UC Davis Professor Joins National Research Project to Reduce Food Waste Across the U.S.
Food that ends up in the landfill is a waste of money and creates an abundance of greenhouse gas emissions. The U.S. Environmental Protection Agency found almost 41 million tons of food waste was generated in the country in 2017.
Edward “Ned” Spang, a UC Davis associate professor of food science and technology, is joining researchers from American University and 13 other institutions for a $15 million, 5-year project funded by the U.S. National Science Foundation to gather data and create solutions to reduce food waste across the country.
“We generally waste a lot more food than we think we do,” Spang said.
This project creates the first national academic research network on wasted food.
Work by Spang, Alissa Kendall, a professor in the Department of Civil and Environmental Engineering, and Susan Verba, an associate professor in the Department of Design, accounts for $1 million of the grant and will be focusing on three components of the overall project.
Studying On-Farm Food Loss
One is creating a database on the environmental impact of food losses in agriculture in California. Those losses will include damage from wind, hail and other weather events as well as decisions not to harvest because of a lack of labor, trucks or economic incentive.
The data will look at the cultivation of several crops in the state, including tomatoes, peaches and lettuce, and what factors influenced farm losses.
“We have data on how much fertilizer is used to grow crops in California and how much water and land is used, so we can get a detailed understanding of the environmental costs of on-farm losses,” Spang said. “Developing solutions to prevent or recover food losses is complicated by the many different types of food in the system—solutions for peaches are going to be very different than solutions for packaged meat products, for example.”
Another part of the project will be examining efforts underway to reduce the amount of food waste that goes to the landfill and coming up with viable solutions to manage it. In 2016, then-Gov. Jerry Brown signed S.B. 1383 into law to reduce emissions of short-lived climate pollutants, including methane. When organic materials such as lawn clippings and food are dumped into landfills, it breaks down into methane, which is then released and pollutes the air. To avoid these emissions, the law mandates a 75% reduction of organic waste disposal by 2025.
Analyzing Infrastructure Needs
Spang will also look at the related infrastructure needed to manage this organic waste that can no longer be dumped in landfills.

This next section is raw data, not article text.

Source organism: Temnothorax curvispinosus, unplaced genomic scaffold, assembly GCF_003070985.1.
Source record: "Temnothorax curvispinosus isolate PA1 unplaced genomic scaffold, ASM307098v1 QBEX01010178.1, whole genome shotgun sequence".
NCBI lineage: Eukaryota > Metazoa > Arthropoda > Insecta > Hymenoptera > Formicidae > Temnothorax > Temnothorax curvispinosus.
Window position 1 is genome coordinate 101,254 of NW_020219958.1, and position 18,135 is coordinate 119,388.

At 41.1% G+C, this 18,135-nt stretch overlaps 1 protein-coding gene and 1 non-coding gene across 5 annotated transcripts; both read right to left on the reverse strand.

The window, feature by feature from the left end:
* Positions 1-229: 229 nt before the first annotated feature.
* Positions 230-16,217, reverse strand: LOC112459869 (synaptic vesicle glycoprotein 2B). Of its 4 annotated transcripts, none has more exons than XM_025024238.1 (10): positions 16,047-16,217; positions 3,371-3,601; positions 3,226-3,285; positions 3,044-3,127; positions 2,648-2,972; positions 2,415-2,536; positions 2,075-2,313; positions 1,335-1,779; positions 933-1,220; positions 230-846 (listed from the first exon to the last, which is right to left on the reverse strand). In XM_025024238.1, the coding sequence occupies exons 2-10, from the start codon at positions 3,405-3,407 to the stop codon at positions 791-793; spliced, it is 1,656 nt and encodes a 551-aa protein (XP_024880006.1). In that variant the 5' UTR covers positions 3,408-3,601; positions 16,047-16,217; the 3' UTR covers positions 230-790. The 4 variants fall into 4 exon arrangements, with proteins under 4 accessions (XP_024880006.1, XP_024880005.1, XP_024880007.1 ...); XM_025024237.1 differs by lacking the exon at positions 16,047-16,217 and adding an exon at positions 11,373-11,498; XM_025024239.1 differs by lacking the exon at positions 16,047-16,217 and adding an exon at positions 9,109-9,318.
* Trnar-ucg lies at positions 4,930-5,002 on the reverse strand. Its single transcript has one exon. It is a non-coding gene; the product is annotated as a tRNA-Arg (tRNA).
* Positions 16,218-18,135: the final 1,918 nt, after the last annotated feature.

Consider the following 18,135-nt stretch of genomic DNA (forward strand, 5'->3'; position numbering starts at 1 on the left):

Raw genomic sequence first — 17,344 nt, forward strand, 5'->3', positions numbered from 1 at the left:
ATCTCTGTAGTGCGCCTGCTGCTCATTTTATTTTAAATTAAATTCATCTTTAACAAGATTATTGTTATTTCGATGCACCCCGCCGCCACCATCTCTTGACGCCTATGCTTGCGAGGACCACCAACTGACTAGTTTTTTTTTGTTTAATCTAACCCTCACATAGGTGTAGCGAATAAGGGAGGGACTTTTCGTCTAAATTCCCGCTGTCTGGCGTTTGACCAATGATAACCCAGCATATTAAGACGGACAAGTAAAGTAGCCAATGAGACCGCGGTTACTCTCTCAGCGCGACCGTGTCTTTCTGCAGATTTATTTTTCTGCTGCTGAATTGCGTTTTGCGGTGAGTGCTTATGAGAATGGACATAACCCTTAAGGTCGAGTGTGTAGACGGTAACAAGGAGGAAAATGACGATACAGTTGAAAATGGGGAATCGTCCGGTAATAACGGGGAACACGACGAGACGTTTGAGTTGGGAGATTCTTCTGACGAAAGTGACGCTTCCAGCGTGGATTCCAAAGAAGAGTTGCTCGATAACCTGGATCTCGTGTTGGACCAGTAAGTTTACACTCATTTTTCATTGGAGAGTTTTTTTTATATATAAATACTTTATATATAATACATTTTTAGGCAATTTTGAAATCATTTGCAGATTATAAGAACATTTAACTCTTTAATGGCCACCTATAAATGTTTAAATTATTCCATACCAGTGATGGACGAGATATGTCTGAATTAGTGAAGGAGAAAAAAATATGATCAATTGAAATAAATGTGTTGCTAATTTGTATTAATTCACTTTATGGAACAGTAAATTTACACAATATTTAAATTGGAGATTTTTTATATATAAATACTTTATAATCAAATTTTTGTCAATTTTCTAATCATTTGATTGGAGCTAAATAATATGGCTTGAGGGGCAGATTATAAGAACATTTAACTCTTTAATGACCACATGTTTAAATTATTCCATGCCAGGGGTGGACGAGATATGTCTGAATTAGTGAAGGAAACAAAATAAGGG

Anaerobic digestion is a well-known technology, especially in Europe. The basic concept is that organic waste is placed in a closed vessel, where in the absence of oxygen, microorganisms break down the organic material and create biogas.
“The other output is called digestate, which can help enrich the soil,” Spang said. “So, you’re taking food and instead of it going to a landfill, it’s being used to produce bioenergy and fertilizer. It’s an exciting technology.”
Large-scale anaerobic digesters are operating in Sacramento and on the UC Davis campus. Spang, who has a separate project to evaluate a small-scale digestor at a test site in Oxnard, will also analyze how this technology can be deployed in other parts of the state and even across the country.
“We’re asking the question in our research of what that infrastructure should look like,” Spang said. “Even more specifically, if we’re looking at anaerobic digestion, should we have a bunch of large facilities that manage all this waste? Or is it better to have lots of smaller anaerobic digestion facilities located closer to the waste to reduce hauling distance?”
Outreach to Foster Solutions
The entire project is expected to help inform technology development and provide information to federal policymakers, who have announced a national goal to reduce food waste in the U.S. by 50% by the year 2030.
“Those targets are great to mobilize and align a vision of a future we want, but it doesn’t happen unless it trickles down to businesses and organizations that are actually managing the food system.”
The final component of the UC Davis effort is to help facilitate stakeholder outreach to advance the discussion and implementation of food waste solutions. Led by Verba, research team members will conduct a series of “Design Studios” that enable collaboration, research and practice to take place to generate innovation and solutions for wasted food.
Researchers from Johns Hopkins University, Morgan State University, Ohio State University, Rochester Institute of Technology, Maryland Institute College of Art, World Wildlife Fund, University of Illinois-Urbana Champaign, University of Albany, Louisiana State University, Pennington Biomedical Research Center, Illinois Institute of Technology and Duke University are also participating in this project.